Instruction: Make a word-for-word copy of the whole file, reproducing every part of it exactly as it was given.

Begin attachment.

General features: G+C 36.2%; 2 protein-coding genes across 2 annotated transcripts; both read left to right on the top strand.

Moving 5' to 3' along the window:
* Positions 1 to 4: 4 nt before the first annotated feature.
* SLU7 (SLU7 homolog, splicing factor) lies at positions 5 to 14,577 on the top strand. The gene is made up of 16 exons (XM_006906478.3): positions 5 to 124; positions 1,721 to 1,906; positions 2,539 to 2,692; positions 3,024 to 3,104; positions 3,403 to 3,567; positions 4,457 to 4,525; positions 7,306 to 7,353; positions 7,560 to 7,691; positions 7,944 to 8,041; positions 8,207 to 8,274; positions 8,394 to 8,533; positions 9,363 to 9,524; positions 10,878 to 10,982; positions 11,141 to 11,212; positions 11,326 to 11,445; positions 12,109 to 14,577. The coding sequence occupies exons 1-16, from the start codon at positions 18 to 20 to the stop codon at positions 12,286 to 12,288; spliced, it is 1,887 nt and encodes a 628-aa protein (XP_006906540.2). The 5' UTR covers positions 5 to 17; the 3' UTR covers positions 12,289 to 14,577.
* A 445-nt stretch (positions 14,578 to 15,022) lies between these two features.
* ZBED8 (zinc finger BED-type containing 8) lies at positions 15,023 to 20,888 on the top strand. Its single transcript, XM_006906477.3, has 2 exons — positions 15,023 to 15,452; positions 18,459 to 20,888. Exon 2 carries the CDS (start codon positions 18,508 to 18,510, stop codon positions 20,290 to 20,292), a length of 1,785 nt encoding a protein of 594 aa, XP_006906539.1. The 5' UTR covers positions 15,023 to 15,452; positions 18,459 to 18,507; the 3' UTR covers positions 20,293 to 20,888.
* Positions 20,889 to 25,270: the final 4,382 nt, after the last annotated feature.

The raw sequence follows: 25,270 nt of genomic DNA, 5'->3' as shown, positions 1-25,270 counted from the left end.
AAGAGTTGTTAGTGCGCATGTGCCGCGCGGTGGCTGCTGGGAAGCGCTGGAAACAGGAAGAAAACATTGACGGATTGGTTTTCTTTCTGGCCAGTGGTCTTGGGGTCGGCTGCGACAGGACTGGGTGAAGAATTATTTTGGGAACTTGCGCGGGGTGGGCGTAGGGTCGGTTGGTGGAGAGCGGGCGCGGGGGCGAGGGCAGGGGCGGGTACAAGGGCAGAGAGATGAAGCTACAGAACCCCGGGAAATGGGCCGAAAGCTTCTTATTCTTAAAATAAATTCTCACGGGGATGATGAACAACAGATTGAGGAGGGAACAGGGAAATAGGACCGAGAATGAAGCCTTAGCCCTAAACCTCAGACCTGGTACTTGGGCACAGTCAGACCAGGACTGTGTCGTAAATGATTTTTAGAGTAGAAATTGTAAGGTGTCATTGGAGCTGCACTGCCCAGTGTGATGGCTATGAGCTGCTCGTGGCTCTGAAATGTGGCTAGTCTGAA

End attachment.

General features: G+C 36.2%; 2 protein-coding genes across 2 annotated transcripts; both read left to right on the top strand.

Moving 5' to 3' along the window:
* Positions 1 to 4: 4 nt before the first annotated feature.
* SLU7 (SLU7 homolog, splicing factor) lies at positions 5 to 14,577 on the top strand. The gene is made up of 16 exons (XM_006906478.3): positions 5 to 124; positions 1,721 to 1,906; positions 2,539 to 2,692; positions 3,024 to 3,104; positions 3,403 to 3,567; positions 4,457 to 4,525; positions 7,306 to 7,353; positions 7,560 to 7,691; positions 7,944 to 8,041; positions 8,207 to 8,274; positions 8,394 to 8,533; positions 9,363 to 9,524; positions 10,878 to 10,982; positions 11,141 to 11,212; positions 11,326 to 11,445; positions 12,109 to 14,577. The coding sequence occupies exons 1-16, from the start codon at positions 18 to 20 to the stop codon at positions 12,286 to 12,288; spliced, it is 1,887 nt and encodes a 628-aa protein (XP_006906540.2). The 5' UTR covers positions 5 to 17; the 3' UTR covers positions 12,289 to 14,577.
* A 445-nt stretch (positions 14,578 to 15,022) lies between these two features.
* ZBED8 (zinc finger BED-type containing 8) lies at positions 15,023 to 20,888 on the top strand. Its single transcript, XM_006906477.3, has 2 exons — positions 15,023 to 15,452; positions 18,459 to 20,888. Exon 2 carries the CDS (start codon positions 18,508 to 18,510, stop codon positions 20,290 to 20,292), a length of 1,785 nt encoding a protein of 594 aa, XP_006906539.1. The 5' UTR covers positions 15,023 to 15,452; positions 18,459 to 18,507; the 3' UTR covers positions 20,293 to 20,888.
* Positions 20,889 to 25,270: the final 4,382 nt, after the last annotated feature.

The raw sequence follows: 25,270 nt of genomic DNA, 5'->3' as shown, positions 1-25,270 counted from the left end.
AAGAGTTGTTAGTGCGCATGTGCCGCGCGGTGGCTGCTGGGAAGCGCTGGAAACAGGAAGAAAACATTGACGGATTGGTTTTCTTTCTGGCCAGTGGTCTTGGGGTCGGCTGCGACAGGACTGGGTGAAGAATTATTTTGGGAACTTGCGCGGGGTGGGCGTAGGGTCGGTTGGTGGAGAGCGGGCGCGGGGGCGAGGGCAGGGGCGGGTACAAGGGCAGAGAGATGAAGCTACAGAACCCCGGGAAATGGGCCGAAAGCTTCTTATTCTTAAAATAAATTCTCACGGGGATGATGAACAACAGATTGAGGAGGGAACAGGGAAATAGGACCGAGAATGAAGCCTTAGCCCTAAACCTCAGACCTGGTACTTGGGCACAGTCAGACCAGGACTGTGTCGTAAATGATTTTTAGAGTAGAAATTGTAAGGTGTCATTGGAGCTGCACTGCCCAGTGTGATGGCTATGAGCTGCTCGTGGCTCTGAAATGTGGCTAGTCTGAA